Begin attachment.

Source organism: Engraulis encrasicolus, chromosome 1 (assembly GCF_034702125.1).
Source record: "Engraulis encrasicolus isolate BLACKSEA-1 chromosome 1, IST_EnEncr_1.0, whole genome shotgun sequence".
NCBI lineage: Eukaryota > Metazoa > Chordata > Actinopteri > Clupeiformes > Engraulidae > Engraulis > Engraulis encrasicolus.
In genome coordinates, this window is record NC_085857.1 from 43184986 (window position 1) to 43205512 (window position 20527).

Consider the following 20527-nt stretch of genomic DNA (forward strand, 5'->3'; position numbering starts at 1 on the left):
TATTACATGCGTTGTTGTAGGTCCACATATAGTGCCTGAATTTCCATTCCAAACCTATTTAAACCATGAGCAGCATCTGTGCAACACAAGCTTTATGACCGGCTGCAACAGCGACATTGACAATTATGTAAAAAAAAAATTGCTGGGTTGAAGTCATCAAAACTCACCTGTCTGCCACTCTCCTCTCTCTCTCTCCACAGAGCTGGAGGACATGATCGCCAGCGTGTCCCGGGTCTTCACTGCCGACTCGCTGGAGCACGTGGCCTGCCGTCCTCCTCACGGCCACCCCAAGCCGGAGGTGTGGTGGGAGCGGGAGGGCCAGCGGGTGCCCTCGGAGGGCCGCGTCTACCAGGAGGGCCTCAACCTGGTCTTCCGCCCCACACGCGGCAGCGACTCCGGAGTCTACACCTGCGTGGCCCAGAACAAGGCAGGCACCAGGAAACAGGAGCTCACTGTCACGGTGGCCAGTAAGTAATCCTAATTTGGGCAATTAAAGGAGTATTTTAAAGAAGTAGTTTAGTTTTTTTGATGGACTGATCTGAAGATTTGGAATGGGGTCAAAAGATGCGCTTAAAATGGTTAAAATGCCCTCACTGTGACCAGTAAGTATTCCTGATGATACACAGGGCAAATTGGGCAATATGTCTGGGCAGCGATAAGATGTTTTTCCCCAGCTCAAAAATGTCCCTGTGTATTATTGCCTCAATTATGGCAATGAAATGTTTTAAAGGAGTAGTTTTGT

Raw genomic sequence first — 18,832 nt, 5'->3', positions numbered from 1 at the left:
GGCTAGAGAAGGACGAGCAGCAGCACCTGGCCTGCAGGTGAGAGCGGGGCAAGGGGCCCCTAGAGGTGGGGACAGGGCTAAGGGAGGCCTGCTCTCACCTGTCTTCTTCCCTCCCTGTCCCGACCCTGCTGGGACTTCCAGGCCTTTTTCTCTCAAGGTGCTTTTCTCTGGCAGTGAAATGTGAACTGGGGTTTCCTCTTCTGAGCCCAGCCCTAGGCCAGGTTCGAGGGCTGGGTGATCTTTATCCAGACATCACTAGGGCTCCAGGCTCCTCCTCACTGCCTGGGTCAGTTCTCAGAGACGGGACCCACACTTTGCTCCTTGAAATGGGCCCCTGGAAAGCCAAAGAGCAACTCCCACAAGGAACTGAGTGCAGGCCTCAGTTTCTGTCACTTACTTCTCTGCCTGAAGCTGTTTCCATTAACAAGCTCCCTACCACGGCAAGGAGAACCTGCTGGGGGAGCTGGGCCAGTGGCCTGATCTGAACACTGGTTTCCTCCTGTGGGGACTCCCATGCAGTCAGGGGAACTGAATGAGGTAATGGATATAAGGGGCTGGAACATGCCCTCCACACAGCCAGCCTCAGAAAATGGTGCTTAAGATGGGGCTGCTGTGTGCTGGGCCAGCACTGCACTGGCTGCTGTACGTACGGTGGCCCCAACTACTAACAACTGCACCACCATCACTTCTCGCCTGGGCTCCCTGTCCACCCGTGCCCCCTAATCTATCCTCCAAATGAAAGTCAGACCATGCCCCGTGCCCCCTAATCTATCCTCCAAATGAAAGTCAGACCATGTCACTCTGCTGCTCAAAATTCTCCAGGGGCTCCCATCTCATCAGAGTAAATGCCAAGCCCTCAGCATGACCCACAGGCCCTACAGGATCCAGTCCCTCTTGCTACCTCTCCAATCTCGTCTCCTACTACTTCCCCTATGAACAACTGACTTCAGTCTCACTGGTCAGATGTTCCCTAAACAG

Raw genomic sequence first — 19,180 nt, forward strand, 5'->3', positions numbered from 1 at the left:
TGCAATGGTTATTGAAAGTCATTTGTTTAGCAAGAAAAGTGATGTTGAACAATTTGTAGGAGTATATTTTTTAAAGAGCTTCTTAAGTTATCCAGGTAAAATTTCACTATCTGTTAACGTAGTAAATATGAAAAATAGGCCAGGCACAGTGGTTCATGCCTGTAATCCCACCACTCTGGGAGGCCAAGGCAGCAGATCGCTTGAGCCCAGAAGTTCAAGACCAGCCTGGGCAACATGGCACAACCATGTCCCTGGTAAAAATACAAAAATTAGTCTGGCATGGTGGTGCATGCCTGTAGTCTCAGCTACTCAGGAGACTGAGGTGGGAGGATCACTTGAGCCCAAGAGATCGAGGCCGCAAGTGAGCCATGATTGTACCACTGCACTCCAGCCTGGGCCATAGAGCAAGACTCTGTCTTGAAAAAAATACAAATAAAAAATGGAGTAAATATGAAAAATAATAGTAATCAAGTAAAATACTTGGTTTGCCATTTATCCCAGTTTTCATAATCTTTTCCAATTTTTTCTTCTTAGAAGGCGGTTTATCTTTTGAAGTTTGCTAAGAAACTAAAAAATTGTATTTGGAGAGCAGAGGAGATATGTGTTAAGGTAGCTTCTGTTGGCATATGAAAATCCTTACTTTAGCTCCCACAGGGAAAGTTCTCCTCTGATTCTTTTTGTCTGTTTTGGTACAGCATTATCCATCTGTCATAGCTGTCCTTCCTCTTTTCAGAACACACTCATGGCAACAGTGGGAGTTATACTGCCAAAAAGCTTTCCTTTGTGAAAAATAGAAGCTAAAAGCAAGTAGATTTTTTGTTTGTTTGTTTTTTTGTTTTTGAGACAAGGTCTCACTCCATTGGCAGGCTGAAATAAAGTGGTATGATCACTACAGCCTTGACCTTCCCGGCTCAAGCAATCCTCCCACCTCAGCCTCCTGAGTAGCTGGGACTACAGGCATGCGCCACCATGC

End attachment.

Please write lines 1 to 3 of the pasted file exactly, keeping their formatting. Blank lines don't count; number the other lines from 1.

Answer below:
Source organism: Engraulis encrasicolus, chromosome 1 (assembly GCF_034702125.1).
Source record: "Engraulis encrasicolus isolate BLACKSEA-1 chromosome 1, IST_EnEncr_1.0, whole genome shotgun sequence".
NCBI lineage: Eukaryota > Metazoa > Chordata > Actinopteri > Clupeiformes > Engraulidae > Engraulis > Engraulis encrasicolus.